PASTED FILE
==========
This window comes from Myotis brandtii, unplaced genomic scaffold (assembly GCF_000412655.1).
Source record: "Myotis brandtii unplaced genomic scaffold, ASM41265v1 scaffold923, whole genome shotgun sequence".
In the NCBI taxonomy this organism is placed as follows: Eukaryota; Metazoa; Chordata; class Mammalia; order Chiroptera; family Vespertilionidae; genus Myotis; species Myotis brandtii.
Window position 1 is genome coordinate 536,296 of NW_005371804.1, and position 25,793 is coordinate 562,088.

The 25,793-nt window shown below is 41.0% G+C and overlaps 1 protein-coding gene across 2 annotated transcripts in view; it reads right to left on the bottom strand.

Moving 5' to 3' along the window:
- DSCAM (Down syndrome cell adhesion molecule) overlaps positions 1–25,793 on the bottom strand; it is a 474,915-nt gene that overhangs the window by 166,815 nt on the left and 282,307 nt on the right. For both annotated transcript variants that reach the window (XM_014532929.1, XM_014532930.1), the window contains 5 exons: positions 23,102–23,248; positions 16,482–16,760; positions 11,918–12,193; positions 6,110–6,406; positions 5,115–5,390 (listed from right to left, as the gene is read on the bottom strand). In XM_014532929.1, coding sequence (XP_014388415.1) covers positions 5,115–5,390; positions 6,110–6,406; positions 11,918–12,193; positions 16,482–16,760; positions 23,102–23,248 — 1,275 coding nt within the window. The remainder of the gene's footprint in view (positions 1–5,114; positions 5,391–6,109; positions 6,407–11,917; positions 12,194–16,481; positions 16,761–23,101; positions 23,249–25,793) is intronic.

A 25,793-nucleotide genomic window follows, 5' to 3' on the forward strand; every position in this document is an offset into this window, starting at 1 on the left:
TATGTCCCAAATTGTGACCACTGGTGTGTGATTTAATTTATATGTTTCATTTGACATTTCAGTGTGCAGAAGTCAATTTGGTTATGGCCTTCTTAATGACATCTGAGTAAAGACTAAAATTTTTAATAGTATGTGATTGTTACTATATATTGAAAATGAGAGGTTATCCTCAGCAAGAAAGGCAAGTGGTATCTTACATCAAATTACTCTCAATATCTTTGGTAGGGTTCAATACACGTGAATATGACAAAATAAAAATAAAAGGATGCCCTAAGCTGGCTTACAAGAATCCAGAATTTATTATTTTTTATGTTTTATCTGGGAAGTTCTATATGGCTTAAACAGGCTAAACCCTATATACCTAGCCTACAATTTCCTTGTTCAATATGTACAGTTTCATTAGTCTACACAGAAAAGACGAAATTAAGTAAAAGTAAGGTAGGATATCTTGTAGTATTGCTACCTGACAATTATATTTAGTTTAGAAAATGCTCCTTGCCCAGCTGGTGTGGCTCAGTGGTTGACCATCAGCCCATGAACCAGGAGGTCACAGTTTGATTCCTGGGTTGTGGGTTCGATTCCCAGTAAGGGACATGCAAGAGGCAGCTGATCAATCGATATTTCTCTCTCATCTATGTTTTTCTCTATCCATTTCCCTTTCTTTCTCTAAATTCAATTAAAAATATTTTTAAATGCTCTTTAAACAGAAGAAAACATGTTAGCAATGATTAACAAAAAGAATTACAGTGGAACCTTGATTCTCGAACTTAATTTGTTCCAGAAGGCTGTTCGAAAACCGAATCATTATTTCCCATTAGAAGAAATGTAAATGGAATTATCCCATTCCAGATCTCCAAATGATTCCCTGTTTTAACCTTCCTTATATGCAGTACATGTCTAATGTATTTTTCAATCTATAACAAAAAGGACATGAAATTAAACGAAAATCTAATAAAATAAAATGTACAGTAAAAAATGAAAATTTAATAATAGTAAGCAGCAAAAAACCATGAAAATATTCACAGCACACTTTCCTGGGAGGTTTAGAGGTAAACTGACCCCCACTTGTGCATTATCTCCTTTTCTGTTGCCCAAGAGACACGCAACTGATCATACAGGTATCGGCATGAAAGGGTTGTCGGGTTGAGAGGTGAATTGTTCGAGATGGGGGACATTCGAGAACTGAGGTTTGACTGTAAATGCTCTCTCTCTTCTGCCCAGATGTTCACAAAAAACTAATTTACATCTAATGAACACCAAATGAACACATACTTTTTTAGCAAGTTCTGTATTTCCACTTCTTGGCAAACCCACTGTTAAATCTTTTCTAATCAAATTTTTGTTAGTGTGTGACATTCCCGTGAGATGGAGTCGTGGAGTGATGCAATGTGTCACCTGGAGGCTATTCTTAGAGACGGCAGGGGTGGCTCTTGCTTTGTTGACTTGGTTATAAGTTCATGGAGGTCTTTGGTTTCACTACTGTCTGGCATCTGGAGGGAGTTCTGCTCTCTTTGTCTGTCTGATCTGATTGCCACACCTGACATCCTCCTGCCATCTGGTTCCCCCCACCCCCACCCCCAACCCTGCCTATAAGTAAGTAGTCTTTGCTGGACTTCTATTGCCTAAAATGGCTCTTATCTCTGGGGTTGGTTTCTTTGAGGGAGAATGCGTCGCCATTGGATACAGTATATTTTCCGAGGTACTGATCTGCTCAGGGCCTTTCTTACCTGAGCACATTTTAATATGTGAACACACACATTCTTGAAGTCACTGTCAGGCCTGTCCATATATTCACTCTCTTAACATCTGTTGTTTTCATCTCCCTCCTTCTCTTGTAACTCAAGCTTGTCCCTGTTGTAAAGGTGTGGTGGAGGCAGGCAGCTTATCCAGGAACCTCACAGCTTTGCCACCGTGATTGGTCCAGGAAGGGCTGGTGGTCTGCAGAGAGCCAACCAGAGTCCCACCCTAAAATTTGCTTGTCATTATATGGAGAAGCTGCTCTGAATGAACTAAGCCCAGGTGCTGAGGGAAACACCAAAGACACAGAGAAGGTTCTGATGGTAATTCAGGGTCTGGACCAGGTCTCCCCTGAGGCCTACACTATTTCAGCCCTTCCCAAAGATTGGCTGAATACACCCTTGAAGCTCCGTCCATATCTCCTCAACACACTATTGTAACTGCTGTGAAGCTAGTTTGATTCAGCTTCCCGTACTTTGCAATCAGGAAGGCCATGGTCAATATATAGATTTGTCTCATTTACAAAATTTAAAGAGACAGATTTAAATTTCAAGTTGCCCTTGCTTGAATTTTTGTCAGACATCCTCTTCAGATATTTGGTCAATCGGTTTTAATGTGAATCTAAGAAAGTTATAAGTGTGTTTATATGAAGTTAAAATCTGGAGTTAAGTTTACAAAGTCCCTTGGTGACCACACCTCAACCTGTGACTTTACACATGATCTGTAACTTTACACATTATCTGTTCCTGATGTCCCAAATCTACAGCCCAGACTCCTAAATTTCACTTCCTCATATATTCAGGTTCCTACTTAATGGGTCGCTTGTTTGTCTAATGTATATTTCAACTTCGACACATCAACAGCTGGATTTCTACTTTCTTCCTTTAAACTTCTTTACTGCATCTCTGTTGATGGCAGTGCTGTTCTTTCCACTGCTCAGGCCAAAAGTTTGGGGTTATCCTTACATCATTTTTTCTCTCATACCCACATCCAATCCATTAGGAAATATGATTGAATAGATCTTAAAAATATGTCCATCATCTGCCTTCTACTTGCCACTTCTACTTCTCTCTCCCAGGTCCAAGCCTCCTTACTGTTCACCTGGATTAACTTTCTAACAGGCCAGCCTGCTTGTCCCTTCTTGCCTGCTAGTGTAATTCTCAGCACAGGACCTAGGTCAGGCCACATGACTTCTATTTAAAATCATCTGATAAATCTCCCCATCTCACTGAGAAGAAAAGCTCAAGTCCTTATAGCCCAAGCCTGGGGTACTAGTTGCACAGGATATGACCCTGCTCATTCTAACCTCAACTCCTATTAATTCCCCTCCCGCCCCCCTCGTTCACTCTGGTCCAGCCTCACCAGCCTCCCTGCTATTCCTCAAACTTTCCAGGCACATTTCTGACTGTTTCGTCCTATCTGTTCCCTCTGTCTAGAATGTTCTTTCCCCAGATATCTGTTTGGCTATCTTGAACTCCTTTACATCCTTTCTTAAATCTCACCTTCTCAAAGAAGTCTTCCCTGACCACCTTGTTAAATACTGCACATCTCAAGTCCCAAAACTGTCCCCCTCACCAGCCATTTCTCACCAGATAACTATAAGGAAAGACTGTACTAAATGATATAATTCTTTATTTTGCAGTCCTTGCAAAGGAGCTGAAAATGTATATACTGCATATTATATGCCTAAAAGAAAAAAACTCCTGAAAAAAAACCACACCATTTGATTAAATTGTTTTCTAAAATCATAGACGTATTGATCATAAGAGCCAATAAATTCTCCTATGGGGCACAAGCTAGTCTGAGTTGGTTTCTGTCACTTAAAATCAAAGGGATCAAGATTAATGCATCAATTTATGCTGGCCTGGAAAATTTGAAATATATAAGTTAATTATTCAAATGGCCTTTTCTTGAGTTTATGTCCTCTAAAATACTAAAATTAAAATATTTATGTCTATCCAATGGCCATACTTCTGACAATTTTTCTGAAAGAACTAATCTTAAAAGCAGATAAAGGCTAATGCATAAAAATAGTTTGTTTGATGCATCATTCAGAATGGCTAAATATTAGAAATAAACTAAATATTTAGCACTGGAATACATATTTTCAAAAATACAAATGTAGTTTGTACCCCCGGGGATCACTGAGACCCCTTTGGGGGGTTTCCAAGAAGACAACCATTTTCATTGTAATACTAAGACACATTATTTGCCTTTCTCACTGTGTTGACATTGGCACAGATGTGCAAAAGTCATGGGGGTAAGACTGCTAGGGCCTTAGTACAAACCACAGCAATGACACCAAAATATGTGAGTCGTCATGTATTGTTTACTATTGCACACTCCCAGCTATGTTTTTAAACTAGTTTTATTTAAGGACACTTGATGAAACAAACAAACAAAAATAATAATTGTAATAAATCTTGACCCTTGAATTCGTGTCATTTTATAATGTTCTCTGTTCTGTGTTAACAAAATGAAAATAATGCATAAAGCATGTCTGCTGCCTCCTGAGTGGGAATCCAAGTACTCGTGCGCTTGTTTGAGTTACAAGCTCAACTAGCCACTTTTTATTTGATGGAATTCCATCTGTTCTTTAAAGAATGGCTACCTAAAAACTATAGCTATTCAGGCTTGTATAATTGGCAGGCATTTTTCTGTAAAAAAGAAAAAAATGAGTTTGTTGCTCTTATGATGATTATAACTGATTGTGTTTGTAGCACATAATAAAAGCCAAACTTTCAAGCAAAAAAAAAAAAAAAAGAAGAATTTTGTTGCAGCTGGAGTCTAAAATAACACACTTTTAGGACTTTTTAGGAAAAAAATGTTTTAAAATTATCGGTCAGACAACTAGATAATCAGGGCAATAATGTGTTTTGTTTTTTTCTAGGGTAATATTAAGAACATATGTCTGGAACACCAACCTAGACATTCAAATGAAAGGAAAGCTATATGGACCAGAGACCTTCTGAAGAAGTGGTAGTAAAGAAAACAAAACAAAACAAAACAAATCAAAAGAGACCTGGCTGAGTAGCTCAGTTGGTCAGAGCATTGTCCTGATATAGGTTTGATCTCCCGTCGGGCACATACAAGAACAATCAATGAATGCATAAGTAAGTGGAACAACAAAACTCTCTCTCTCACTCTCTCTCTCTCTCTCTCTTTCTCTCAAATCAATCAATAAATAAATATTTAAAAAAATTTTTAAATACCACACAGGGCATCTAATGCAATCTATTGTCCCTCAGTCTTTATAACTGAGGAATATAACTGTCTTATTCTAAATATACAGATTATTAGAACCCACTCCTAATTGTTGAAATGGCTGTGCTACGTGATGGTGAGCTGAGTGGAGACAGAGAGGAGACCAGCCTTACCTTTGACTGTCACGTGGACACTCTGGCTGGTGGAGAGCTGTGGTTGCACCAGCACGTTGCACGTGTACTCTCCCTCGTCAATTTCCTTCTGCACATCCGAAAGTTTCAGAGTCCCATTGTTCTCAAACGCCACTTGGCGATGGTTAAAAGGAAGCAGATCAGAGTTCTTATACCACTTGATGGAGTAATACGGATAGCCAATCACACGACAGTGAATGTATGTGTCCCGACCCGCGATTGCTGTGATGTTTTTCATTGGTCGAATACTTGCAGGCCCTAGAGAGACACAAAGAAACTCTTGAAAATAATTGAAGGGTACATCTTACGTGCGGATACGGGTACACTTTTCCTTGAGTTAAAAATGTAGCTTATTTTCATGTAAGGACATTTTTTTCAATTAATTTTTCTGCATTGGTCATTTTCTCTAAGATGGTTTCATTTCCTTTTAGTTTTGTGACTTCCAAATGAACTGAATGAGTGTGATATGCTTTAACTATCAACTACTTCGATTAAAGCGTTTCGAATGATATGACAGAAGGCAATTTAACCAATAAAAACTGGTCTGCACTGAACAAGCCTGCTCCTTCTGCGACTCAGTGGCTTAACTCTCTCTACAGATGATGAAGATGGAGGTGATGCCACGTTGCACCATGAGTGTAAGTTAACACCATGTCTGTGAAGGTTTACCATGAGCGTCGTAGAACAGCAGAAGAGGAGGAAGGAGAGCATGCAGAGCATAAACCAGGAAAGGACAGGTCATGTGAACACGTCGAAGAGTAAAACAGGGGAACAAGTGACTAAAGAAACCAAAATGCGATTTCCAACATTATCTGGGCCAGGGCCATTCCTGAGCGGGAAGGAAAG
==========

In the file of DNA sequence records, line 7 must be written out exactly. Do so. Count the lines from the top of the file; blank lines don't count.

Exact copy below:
- DSCAM (Down syndrome cell adhesion molecule) overlaps positions 1–25,793 on the bottom strand; it is a 474,915-nt gene that overhangs the window by 166,815 nt on the left and 282,307 nt on the right. For both annotated transcript variants that reach the window (XM_014532929.1, XM_014532930.1), the window contains 5 exons: positions 23,102–23,248; positions 16,482–16,760; positions 11,918–12,193; positions 6,110–6,406; positions 5,115–5,390 (listed from right to left, as the gene is read on the bottom strand). In XM_014532929.1, coding sequence (XP_014388415.1) covers positions 5,115–5,390; positions 6,110–6,406; positions 11,918–12,193; positions 16,482–16,760; positions 23,102–23,248 — 1,275 coding nt within the window. The remainder of the gene's footprint in view (positions 1–5,114; positions 5,391–6,109; positions 6,407–11,917; positions 12,194–16,481; positions 16,761–23,101; positions 23,249–25,793) is intronic.